There’s no two ways about it: Hong Kong has a waste problem. In fact, Hongkongers generate about 1.53 kilos of waste per person – double that of Tokyo – and our recycling rate lags at a pitiful 30 percent. These four Hong Kong shops support a circular economy and reduce waste in landfills, by adopting business models that centre around upcycling and restoring goods. An innovative way to take a bold stance against the take-make-waste model and still produce beautiful things we can’t help wanting!
“Nothing goes to waste on Peng Chau,” says Canna Chin. That’s certainly true at her eclectic boutique, Cinpou, located on the outlying island’s main commercial street. Chin uses everything from old manga magazines to fabric scraps to functional yet aesthetically appealing home goods and apparel. Think pet-friendly trinkets, kimonos and qipaos crafted from upcycled fabrics, and greeting cards with hand-sewn vintage stamps. If you’re looking for a gift or souvenir, Cinpou is bursting at the seams with unique options.
Chin can also help alter or totally redesign a garment for you – but don’t twiddle your thumbs, her schedule fills up fast!
G/F, 3A Wing On St., Peng Chau, [email protected].
Leung So Kee
Rain or (scorching) sunshine – in Hong Kong’s tropical climate,
you can’t go far without a reliable umbrella. And there’s none more historic than Leung So Kee, where your handmade umbrella comes with free repairs for life – an early adopter of Hong Kong circular economy!
Established in 1885, founder Leung Chi-wah got his start fixing parasols for Europeans living in the city. In 1940, the first Leung So Kee storefront opened on Des Voeux Road Central, catering primarily to upper-class patrons. During its heyday in the ‘80s and ‘90s, the homegrown brand boasted dozens of locations across southern China, and its famously sturdy umbrellas were even featured in a number of kung fu films.
Today, only one store in Sham Shui Po’s maze-like Dragon Centre still stands, but the Leung So Kee promise – repairs without charge, minus the ferrule (the tip of the umbrella) – remains unchanged. On the hunt for an unconventional DIY? Head to the shop for a course on umbrella assembly. You’ll leave with a newfound appreciation for the art and craft of making umbrellas the old-school way.
Leung So Kee, Shop 629, 6/F, West Kowloon Centre, Sham Shui Po, 2386-5629, leungsokee.com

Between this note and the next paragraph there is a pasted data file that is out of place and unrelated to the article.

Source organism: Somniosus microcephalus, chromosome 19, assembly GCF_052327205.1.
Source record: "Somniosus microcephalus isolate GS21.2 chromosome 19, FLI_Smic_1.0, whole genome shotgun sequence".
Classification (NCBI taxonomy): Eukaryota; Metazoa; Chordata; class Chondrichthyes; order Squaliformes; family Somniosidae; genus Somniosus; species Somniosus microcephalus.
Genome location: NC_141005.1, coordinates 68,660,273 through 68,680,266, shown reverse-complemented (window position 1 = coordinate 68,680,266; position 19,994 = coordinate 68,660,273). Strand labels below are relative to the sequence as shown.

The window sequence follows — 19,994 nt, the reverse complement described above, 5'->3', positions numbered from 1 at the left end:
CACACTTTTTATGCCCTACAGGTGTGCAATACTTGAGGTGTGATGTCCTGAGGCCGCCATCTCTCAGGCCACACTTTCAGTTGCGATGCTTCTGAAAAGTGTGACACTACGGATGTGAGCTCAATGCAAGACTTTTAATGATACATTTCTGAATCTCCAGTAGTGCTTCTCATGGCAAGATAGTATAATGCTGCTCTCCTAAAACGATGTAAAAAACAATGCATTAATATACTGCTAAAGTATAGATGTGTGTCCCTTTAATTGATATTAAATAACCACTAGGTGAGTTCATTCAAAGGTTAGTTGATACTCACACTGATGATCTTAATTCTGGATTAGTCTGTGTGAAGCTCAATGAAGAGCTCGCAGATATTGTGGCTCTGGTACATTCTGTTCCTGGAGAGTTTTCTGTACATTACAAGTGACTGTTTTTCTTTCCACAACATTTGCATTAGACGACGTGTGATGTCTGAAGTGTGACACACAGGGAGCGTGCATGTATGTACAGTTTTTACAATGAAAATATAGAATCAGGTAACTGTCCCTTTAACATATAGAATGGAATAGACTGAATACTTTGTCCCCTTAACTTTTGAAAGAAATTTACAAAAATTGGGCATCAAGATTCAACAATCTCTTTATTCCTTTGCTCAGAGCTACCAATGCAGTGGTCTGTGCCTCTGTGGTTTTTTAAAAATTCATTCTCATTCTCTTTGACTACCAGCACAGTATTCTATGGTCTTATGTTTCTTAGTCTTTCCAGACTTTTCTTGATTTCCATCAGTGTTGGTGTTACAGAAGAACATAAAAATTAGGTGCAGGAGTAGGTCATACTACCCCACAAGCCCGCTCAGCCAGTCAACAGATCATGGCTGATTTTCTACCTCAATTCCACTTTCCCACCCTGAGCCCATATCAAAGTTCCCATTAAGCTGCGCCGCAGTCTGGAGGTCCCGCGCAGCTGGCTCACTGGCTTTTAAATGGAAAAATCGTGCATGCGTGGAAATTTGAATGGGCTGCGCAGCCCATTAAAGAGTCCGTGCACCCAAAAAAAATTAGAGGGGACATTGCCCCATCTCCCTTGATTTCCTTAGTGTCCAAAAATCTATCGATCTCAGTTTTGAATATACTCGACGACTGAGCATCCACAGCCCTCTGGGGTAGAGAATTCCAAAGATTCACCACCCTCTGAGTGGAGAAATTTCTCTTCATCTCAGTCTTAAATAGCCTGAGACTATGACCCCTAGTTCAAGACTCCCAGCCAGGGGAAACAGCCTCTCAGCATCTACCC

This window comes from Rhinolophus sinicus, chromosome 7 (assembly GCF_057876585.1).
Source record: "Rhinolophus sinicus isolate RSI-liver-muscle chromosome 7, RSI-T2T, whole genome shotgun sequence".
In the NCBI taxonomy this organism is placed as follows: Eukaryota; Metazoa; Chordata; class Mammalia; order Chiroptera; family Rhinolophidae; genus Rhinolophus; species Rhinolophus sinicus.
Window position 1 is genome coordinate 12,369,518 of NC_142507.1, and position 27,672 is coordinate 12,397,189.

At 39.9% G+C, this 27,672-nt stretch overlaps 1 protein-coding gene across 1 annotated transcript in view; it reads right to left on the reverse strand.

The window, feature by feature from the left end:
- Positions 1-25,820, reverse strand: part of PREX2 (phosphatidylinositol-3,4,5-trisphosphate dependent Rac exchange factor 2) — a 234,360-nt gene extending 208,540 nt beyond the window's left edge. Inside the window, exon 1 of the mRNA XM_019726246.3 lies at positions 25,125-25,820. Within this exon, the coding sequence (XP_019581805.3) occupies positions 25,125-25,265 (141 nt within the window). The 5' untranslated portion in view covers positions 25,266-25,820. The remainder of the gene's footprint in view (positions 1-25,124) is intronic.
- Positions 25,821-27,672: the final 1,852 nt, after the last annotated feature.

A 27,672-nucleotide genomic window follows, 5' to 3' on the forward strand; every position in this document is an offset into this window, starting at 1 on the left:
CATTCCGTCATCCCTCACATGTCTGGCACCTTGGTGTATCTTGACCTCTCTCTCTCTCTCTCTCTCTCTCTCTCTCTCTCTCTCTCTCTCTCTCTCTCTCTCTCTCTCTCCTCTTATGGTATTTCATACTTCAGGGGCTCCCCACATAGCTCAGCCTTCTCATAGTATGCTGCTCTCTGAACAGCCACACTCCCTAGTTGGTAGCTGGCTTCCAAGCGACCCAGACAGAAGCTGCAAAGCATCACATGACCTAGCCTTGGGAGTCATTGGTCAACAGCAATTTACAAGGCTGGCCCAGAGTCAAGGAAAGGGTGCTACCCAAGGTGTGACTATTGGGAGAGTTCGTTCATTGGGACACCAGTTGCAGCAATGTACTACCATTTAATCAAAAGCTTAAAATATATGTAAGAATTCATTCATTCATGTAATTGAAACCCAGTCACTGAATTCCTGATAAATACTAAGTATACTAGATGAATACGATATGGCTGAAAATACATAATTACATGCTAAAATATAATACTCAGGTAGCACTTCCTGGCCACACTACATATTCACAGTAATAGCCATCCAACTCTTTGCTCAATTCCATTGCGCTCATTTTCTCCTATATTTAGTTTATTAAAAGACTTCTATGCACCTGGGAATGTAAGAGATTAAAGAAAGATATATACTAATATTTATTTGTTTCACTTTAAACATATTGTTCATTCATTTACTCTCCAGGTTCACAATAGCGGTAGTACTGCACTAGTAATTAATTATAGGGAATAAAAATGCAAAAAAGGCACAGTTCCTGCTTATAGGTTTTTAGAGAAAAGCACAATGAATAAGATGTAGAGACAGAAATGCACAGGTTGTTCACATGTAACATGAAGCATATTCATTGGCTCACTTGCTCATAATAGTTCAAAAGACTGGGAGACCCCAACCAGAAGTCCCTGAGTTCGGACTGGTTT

We’re all about picking plant-based leathers over the animal-made stuff, but that doesn’t mean you should purge your closet of existing leather goods, either. Instead, cherish and extend the life of your existing leather items through maintenance and repair. If you’ve got a leather jacket languishing in your wardrobe, you can trust it will be in safe hands at Kam Ma.
With decades of experience crafting bespoke and repairing leather apparel, the veteran artisans at Kam Ma understand that clothes carry sentimental value, and treat each item with the utmost care. Although the shop specialises in leather, they also accept requests involving other fabrics.
Kam Ma Leather, A4, 13/F, Mirador Mansion, 54-56B Nathan Rd., Tsim Sha Tsui, 6144-1583, kam-ma-leathergarments.com.hk
Looking for a new way to reuse glassware that also adds some ambiance to a room? Send your used glass vessels to WOODCO, who will return it filled with a scented candle poured by hand!
The process is simple: take a picture of your glass container – it should be 180 grams or larger – and email it to hello@thisiswoodco. com. Then, deposit the container at SpiceBox Organics, the official drop-off location, or mail it to the company. Choose your scent – the options abound but some of our faves include Spring Rain, Fresh Sheets, and Negroni. Pay online ($90 per 100g of wax), and you can expect to receive your non-toxic coconut wax candle in a week or so.
Also, it’s worth noting that the folks at WOODCO are not daunted by a challenge; they’ve previously filled jars with up to three litres of wax, and have even upcycled old whiskey bottles into holders for their heavenly smells.